• Meanwhile, traders largely shrugged off data showing China’s gross domestic product shrank 6.8% in the first quarter from a year ago, the worst performance since at least 1992 and below the consensus forecast of a 6% drop. The yuan edged higher offshore and Chinese shares gained. The Nikkei 225 gained over 3%, pushing its gain from its March 19 low to 20%, meeting the technical definition of a bull market. The blue-chip gauge is still 17% below its Jan. 20 high. The biggest boosts were Fast Retailing Co. and SoftBank Group Corp., which advanced more than 6% each. Electronics and automakers powered the benchmark Topix index into the green for the week.
  • Oil fell below $19 a barrel in New York as a wave of gloomy demand forecasts and a cratering physical market outweighed an unprecedented deal to cut output. China’s economy suffered a historic slump in the first quarter as the coronavirus outbreak threatened global markets for its goods. Meanwhile OPEC predicted demand for its oil will fall to the lowest in three decades. Refiners from Japan to Indonesia are canceling or delaying crude purchases, and European processors have requested big cuts in Saudi supply next month. Near-term prices for U.S. crude are trading at huge discounts to later-dated contracts on concern stockpiles at the storage hub of Cushing, Oklahoma, will fill to capacity. That has seen prices disconnect from Brent futures in London.
  • Gold dropped, with spot prices tumbling below $1,700 an ounce, as investors weighed the outlook for the haven given the potential restart of the American economy and a report of progress in developing a drug to treat the coronavirus. President Donald Trump unveiled guidelines on reopening the U.S. that could allow states and employers to abandon most social-distancing practices within four weeks. Investors were also assessing a report that Gilead Sciences Inc. is seeing improvements in patients taking its drug.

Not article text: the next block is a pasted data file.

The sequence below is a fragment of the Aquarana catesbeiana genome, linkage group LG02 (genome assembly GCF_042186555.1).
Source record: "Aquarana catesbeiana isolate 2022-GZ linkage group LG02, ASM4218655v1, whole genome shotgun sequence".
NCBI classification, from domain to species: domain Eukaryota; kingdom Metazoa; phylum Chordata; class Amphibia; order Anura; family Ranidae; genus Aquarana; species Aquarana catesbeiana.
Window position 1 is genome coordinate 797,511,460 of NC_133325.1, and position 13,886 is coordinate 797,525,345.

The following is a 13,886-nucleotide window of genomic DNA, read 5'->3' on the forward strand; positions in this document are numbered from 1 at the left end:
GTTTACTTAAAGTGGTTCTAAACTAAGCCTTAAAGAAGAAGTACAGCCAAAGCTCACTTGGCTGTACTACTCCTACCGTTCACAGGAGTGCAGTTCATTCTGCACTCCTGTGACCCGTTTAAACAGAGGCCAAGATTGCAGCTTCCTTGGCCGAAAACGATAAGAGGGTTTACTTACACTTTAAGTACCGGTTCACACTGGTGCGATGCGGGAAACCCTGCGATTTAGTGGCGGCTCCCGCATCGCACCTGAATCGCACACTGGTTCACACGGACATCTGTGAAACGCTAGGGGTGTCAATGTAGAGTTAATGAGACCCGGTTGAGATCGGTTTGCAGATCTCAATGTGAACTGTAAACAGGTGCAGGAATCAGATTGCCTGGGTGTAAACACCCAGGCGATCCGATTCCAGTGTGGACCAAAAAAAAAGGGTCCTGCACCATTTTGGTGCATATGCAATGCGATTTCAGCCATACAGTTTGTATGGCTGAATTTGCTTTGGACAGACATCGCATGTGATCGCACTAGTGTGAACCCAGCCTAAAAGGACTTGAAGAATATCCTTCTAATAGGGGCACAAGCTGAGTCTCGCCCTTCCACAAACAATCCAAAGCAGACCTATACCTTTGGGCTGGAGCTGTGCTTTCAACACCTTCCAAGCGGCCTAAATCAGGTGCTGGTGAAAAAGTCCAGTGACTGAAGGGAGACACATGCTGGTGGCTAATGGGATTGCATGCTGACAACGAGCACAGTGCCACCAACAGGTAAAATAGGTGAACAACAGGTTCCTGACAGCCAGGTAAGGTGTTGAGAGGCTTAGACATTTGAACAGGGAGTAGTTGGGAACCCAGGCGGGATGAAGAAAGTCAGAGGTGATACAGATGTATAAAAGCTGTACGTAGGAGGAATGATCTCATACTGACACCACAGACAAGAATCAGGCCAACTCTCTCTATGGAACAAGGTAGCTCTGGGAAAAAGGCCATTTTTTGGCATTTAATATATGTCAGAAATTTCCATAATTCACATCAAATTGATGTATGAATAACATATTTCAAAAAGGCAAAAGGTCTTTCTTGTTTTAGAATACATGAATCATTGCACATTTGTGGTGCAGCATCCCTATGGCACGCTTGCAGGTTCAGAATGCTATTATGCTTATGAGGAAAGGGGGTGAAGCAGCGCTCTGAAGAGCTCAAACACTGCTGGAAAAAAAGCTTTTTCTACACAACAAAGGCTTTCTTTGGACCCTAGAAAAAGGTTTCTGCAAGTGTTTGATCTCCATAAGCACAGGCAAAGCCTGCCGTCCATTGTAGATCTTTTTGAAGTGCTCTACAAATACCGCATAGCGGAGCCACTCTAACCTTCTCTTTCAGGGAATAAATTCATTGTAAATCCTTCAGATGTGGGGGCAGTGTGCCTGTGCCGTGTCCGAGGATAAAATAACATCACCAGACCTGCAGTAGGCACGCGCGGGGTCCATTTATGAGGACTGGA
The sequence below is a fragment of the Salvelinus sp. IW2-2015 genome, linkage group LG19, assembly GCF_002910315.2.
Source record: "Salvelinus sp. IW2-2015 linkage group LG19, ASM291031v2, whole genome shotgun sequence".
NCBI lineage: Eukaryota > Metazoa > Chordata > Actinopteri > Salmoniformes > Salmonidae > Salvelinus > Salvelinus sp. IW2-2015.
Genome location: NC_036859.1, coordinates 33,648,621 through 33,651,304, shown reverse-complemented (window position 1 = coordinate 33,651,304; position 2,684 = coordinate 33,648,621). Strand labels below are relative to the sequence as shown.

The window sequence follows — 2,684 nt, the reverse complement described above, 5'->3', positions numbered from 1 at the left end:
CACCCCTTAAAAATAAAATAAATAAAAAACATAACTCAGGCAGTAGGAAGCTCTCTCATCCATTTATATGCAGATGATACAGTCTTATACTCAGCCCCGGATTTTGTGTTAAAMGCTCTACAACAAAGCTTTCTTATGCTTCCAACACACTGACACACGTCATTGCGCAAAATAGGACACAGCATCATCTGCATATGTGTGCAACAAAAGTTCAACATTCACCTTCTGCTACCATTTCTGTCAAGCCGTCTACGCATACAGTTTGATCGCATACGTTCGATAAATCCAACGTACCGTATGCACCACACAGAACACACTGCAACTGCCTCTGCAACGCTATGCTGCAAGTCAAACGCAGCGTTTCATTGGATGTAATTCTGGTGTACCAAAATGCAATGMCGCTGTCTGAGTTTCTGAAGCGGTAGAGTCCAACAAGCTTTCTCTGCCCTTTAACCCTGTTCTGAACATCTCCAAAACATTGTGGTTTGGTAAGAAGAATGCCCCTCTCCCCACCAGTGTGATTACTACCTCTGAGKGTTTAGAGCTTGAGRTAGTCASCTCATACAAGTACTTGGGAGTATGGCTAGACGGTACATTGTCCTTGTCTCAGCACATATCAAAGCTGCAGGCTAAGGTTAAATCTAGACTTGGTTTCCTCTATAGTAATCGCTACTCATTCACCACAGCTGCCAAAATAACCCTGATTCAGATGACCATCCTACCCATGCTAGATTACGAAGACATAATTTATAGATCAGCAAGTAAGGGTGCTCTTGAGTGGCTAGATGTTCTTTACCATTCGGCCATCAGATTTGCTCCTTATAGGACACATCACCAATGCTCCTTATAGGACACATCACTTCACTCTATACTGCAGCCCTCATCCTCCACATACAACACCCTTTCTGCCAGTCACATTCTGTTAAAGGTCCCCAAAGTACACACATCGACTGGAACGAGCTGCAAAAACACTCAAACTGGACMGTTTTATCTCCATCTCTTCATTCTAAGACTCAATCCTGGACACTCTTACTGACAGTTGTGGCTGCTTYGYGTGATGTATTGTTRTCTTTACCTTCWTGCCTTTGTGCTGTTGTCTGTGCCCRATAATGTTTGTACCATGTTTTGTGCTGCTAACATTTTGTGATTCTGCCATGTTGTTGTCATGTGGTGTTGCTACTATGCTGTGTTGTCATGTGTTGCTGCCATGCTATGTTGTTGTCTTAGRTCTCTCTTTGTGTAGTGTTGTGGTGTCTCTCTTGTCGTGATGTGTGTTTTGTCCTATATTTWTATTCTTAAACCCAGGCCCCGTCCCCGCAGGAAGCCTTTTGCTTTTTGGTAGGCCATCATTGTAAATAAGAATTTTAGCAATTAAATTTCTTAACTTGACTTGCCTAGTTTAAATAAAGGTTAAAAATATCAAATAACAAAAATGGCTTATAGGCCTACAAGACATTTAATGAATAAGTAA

• The rapid deterioration in the U.S. economy at the hands of the global health crisis is placing a premium on high-frequency data, and several datasets from Federal Reserve regional banks are providing quicker insight into the harm unleashed by the pandemic. While weekly initial jobless claims can offer a snapshot of the labor market and economy, the majority of the government’s reports are monthly and dated when it comes to gauging the real-time economic impact of the coronavirus. Nimble private companies can often take the biggest steps toward data improvement, but the Fed and other government agencies are stepping up and providing policy makers with fruitful information as well.
  • Procter & Gamble Co.’s organic sales rose 6% as the coronavirus pandemic prompted panic-buying of the type of household staples in which the company specializes. Demand for Charmin bath tissue and Bounty paper towels helped drive a double-digit gain in the family care division during the fiscal third quarter, P&G said Friday in a statement.
  • Gilead Sciences Inc. shares climbed in early trading Friday after a report that a group of patients being treated in Chicago were “seeing rapid recoveries in fever and respiratory symptoms.” The report, from the medical news publication Stat, cited a video made by a researcher at the University of Chicago who is helping conduct a trial of Gilead’s drug remdesivir. The researcher, infectious disease professor Kathleen Mullane, said that most patients had been discharged from the hospital and only two had died, according to Stat. Gilead’s drug is one of the most-watched therapies being studied for treatment of Covid-19 patients. It’s conducting two trials of the drug in moderate and severe patients, with the goal of enrolling 4,000 people in the trials. The University of Chicago enrolled 125 patients, most of whom had severe disease, according to Stat.